[The approach to Memorial Day weekend means many things—some of them far more serious, as I’ll get to in next week’s series—but one of them is most definitely the beach. Whatever this summer looks like for all of us, I sure hope it can include some beach trips, so to prime that pump here’s a series on the histories and stories of American beaches!]
On three stages in the history of an exemplary American beach.
On July 12th, 1896, Revere Beach greeted nearly 50,000 visitors on its opening day as America’s first public beach. The site and occasion represented the confluence of multiple turn of the century trends: the completion of an urban railroad line that allowed those numerous visitors to reach the beach; the City Beautiful movement that heavily influenced landscape architect Charles Eliot, who designed Revere Beach; the increased possibility of free time for leisure and entertainment (thanks in large part to the successes of the labor movement), which led to the popularity of sites like Coney Island and Revere Beach; and the recent waves of immigration, since many of those public visitors to Revere Beach were immigrant families. For all those reasons and more, Revere Beach was more than just the nation’s first public beach—it was a hugely iconic symbol of turn of the 20th century American society.
By the second half of the century, however, Revere Beach had become a very different and far more contested kind of symbol. A number of 1960s and 70s factors and narratives contributed to increasingly negative images of the beach and, ultimately, its near-abandonment: demographic shifts that brought more African American visitors to the beach, during the same era as the Boston busing riots which demonstrated just how contentious race remained in the region (particularly between African Americans and working class white ethnics, the two communities who came to comprise Revere Beach’s principal clienteles); deterioration of the beach’s surrounding neighborhoods, leading to a substantial increase in crime within a short period of time (there were 500 arrests near the beach in 1969 and 2700 in 1974); and the historic Blizzard of 1978, which destroyed or drove out most of the amusements, businesses, and landmarks that had not already succumbed. Whether fairly or unfairly, by the early 1980s Revere Beach was best known for the image of hypodermic needles littering the sand.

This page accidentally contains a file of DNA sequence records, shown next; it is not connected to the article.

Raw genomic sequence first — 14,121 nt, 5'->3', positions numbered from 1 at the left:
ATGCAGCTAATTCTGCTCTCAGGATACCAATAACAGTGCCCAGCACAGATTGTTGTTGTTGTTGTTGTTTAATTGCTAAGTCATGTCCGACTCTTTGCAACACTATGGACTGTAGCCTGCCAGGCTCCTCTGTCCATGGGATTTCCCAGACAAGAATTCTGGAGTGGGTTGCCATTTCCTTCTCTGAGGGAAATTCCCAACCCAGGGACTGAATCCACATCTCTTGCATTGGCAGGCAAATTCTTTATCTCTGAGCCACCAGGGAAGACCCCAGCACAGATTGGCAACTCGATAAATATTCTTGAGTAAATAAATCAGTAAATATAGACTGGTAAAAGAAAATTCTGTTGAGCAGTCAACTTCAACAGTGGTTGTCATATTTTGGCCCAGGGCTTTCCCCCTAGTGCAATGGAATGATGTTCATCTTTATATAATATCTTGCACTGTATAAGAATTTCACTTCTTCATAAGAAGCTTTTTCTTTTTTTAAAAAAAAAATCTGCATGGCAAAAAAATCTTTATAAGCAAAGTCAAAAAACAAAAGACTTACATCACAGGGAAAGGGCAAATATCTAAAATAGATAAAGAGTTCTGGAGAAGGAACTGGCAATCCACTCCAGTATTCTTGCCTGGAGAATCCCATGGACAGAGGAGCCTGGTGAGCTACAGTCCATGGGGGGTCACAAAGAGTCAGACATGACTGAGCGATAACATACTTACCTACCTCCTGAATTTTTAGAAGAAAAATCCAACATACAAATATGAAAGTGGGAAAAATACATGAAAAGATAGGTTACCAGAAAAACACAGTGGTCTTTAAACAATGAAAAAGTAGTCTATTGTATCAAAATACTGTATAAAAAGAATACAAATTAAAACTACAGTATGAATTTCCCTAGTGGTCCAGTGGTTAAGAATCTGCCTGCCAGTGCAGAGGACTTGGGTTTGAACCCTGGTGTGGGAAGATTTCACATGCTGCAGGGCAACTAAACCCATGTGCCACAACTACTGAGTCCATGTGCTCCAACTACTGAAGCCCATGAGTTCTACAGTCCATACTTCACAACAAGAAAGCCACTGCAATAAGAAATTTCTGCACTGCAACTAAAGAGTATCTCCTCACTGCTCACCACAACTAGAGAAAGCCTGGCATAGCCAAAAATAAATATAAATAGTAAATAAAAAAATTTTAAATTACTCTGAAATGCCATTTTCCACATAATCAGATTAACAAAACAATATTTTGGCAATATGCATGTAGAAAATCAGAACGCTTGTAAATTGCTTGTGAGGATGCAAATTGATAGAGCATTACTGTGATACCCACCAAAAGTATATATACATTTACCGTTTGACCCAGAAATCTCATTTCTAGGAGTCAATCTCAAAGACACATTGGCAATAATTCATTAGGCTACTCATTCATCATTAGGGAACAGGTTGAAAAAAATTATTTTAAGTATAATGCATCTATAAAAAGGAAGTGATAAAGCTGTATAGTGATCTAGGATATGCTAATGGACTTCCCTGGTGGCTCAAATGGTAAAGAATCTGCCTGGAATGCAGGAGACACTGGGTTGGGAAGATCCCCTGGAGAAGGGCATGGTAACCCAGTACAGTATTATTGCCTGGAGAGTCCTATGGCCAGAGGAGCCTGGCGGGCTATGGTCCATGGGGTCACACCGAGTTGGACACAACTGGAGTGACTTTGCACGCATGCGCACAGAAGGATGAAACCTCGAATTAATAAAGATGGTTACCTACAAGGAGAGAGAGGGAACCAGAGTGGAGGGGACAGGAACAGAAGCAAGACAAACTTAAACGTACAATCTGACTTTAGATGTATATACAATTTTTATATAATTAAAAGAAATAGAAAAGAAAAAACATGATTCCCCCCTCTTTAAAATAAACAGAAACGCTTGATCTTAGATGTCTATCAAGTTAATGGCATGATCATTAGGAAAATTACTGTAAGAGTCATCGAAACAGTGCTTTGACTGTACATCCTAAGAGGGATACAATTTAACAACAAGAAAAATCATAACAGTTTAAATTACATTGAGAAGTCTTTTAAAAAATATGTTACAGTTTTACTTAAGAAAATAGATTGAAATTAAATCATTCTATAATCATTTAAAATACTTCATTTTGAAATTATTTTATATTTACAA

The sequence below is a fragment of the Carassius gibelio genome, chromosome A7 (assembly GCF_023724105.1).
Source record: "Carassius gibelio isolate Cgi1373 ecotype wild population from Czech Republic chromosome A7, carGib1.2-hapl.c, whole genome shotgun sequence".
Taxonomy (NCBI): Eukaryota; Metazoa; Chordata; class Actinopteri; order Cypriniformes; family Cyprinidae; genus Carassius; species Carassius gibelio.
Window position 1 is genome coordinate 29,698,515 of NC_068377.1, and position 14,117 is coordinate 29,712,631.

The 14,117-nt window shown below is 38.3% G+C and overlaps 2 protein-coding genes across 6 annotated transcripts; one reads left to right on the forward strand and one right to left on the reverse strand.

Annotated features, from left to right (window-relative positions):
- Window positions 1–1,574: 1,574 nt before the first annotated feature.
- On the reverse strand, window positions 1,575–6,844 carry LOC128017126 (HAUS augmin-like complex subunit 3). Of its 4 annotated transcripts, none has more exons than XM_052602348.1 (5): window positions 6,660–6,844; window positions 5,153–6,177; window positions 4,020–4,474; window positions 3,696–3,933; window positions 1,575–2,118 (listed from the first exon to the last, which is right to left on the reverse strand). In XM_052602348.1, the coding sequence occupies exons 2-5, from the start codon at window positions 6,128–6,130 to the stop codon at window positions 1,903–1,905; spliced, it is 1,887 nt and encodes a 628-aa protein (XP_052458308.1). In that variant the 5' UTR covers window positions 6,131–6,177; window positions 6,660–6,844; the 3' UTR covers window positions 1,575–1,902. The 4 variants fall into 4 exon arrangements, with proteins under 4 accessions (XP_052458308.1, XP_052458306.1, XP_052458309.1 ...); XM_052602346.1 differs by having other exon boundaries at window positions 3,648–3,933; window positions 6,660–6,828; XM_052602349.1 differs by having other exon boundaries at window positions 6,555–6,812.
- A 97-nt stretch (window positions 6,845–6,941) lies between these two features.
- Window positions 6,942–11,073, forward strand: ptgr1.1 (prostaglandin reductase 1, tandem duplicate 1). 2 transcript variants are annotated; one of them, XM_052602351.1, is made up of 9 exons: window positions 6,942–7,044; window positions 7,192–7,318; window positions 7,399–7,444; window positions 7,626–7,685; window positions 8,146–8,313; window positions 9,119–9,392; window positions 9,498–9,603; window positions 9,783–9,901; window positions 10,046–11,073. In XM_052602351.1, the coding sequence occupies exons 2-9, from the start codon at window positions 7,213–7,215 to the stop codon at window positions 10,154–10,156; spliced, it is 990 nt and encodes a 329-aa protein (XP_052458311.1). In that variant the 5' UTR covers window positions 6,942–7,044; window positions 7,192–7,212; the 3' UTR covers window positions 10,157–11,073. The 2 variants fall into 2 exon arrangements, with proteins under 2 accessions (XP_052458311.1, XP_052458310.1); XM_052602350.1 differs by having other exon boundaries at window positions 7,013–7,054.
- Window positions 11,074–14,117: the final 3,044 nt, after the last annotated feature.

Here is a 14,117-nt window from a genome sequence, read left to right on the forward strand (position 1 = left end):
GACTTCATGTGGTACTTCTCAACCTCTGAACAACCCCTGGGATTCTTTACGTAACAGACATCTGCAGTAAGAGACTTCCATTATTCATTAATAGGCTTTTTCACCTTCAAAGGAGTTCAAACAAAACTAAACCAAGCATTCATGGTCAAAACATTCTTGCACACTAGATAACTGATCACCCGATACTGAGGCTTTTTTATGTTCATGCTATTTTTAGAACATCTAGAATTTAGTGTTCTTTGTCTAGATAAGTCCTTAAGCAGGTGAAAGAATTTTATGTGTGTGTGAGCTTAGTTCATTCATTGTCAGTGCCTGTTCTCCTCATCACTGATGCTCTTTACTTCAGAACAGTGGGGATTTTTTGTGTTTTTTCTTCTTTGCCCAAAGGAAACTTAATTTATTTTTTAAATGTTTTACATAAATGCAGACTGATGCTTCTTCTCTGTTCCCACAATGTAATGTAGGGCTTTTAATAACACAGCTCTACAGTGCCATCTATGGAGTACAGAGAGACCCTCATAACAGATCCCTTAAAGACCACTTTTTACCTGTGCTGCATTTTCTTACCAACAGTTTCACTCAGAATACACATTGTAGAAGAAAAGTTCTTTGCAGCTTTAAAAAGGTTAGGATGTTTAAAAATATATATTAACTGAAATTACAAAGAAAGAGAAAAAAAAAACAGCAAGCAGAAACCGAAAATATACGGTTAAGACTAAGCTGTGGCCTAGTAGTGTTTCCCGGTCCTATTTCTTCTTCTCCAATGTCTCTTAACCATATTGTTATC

As the recent article at that last link illustrates, many of those negative images remain in the Bostonian consciousness into the early 21st century. But there’s no question that Revere Beach has also entered a new stage, one marked by the debates over development and gentrification on the one hand and tradition and preservation on the other that have informed so much of America’s urban landscape over the last few decades. As always, it’s not necessarily either-or—Revere’s waterfront can be developed (and to a degree must be if it is to survive) without the history being lost, and the history can be preserved (and to my mind must be if we are to remember our past) without sacrificing future growth. And as always, what’s most needed is an awareness of the past that does not elide the darkest times but preserves the ideals; so that whatever Revere Beach becomes in the future, the site can remain emblematic of its status as America’s first public beach.
Next BeachStudying tomorrow,
PS. What do you think? Other beach histories or stories you’d highlight?
Post a Comment